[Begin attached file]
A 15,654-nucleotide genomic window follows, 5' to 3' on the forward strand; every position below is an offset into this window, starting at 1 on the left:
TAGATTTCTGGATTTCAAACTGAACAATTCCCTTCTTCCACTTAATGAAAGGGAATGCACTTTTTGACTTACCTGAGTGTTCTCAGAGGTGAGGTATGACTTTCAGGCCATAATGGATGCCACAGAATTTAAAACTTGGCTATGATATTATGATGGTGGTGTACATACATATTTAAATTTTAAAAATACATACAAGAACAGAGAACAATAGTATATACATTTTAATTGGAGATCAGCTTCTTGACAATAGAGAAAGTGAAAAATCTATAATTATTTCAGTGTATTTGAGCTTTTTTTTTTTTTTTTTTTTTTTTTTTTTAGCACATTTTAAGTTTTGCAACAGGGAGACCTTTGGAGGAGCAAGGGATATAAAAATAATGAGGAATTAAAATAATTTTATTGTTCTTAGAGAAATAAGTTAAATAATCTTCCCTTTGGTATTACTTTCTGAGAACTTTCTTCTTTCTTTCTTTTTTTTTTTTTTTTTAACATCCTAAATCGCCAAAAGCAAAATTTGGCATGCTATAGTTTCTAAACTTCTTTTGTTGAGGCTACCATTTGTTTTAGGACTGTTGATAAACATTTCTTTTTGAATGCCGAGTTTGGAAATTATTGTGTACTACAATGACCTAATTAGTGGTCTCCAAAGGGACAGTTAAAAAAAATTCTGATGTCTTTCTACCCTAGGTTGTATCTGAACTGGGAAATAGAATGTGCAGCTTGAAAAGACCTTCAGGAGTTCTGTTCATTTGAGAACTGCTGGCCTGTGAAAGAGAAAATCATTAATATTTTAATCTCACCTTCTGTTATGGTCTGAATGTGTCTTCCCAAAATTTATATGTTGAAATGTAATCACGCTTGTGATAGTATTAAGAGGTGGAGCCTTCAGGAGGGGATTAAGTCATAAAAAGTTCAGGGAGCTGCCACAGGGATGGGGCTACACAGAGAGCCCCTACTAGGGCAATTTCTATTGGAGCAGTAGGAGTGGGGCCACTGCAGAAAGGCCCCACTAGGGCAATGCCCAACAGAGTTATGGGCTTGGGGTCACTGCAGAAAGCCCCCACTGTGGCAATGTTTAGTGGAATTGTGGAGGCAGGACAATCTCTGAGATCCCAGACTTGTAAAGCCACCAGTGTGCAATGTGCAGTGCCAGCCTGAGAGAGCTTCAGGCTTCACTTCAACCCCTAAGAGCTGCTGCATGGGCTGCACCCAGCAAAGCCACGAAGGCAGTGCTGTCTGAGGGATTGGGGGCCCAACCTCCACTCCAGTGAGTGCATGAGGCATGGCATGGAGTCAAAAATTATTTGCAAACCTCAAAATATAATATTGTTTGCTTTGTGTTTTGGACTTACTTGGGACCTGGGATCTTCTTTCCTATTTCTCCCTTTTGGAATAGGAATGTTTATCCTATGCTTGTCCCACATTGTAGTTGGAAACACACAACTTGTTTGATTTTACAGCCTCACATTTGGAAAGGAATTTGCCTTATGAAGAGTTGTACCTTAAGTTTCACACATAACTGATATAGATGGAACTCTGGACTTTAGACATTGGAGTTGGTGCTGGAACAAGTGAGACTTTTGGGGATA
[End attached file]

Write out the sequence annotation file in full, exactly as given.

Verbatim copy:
A 15,654-nucleotide genomic window follows, 5' to 3' on the forward strand; every position below is an offset into this window, starting at 1 on the left:
TAGATTTCTGGATTTCAAACTGAACAATTCCCTTCTTCCACTTAATGAAAGGGAATGCACTTTTTGACTTACCTGAGTGTTCTCAGAGGTGAGGTATGACTTTCAGGCCATAATGGATGCCACAGAATTTAAAACTTGGCTATGATATTATGATGGTGGTGTACATACATATTTAAATTTTAAAAATACATACAAGAACAGAGAACAATAGTATATACATTTTAATTGGAGATCAGCTTCTTGACAATAGAGAAAGTGAAAAATCTATAATTATTTCAGTGTATTTGAGCTTTTTTTTTTTTTTTTTTTTTTTTTTTTTAGCACATTTTAAGTTTTGCAACAGGGAGACCTTTGGAGGAGCAAGGGATATAAAAATAATGAGGAATTAAAATAATTTTATTGTTCTTAGAGAAATAAGTTAAATAATCTTCCCTTTGGTATTACTTTCTGAGAACTTTCTTCTTTCTTTCTTTTTTTTTTTTTTTTTAACATCCTAAATCGCCAAAAGCAAAATTTGGCATGCTATAGTTTCTAAACTTCTTTTGTTGAGGCTACCATTTGTTTTAGGACTGTTGATAAACATTTCTTTTTGAATGCCGAGTTTGGAAATTATTGTGTACTACAATGACCTAATTAGTGGTCTCCAAAGGGACAGTTAAAAAAAATTCTGATGTCTTTCTACCCTAGGTTGTATCTGAACTGGGAAATAGAATGTGCAGCTTGAAAAGACCTTCAGGAGTTCTGTTCATTTGAGAACTGCTGGCCTGTGAAAGAGAAAATCATTAATATTTTAATCTCACCTTCTGTTATGGTCTGAATGTGTCTTCCCAAAATTTATATGTTGAAATGTAATCACGCTTGTGATAGTATTAAGAGGTGGAGCCTTCAGGAGGGGATTAAGTCATAAAAAGTTCAGGGAGCTGCCACAGGGATGGGGCTACACAGAGAGCCCCTACTAGGGCAATTTCTATTGGAGCAGTAGGAGTGGGGCCACTGCAGAAAGGCCCCACTAGGGCAATGCCCAACAGAGTTATGGGCTTGGGGTCACTGCAGAAAGCCCCCACTGTGGCAATGTTTAGTGGAATTGTGGAGGCAGGACAATCTCTGAGATCCCAGACTTGTAAAGCCACCAGTGTGCAATGTGCAGTGCCAGCCTGAGAGAGCTTCAGGCTTCACTTCAACCCCTAAGAGCTGCTGCATGGGCTGCACCCAGCAAAGCCACGAAGGCAGTGCTGTCTGAGGGATTGGGGGCCCAACCTCCACTCCAGTGAGTGCATGAGGCATGGCATGGAGTCAAAAATTATTTGCAAACCTCAAAATATAATATTGTTTGCTTTGTGTTTTGGACTTACTTGGGACCTGGGATCTTCTTTCCTATTTCTCCCTTTTGGAATAGGAATGTTTATCCTATGCTTGTCCCACATTGTAGTTGGAAACACACAACTTGTTTGATTTTACAGCCTCACATTTGGAAAGGAATTTGCCTTATGAAGAGTTGTACCTTAAGTTTCACACATAACTGATATAGATGGAACTCTGGACTTTAGACATTGGAGTTGGTGCTGGAACAAGTGAGACTTTTGGGGATA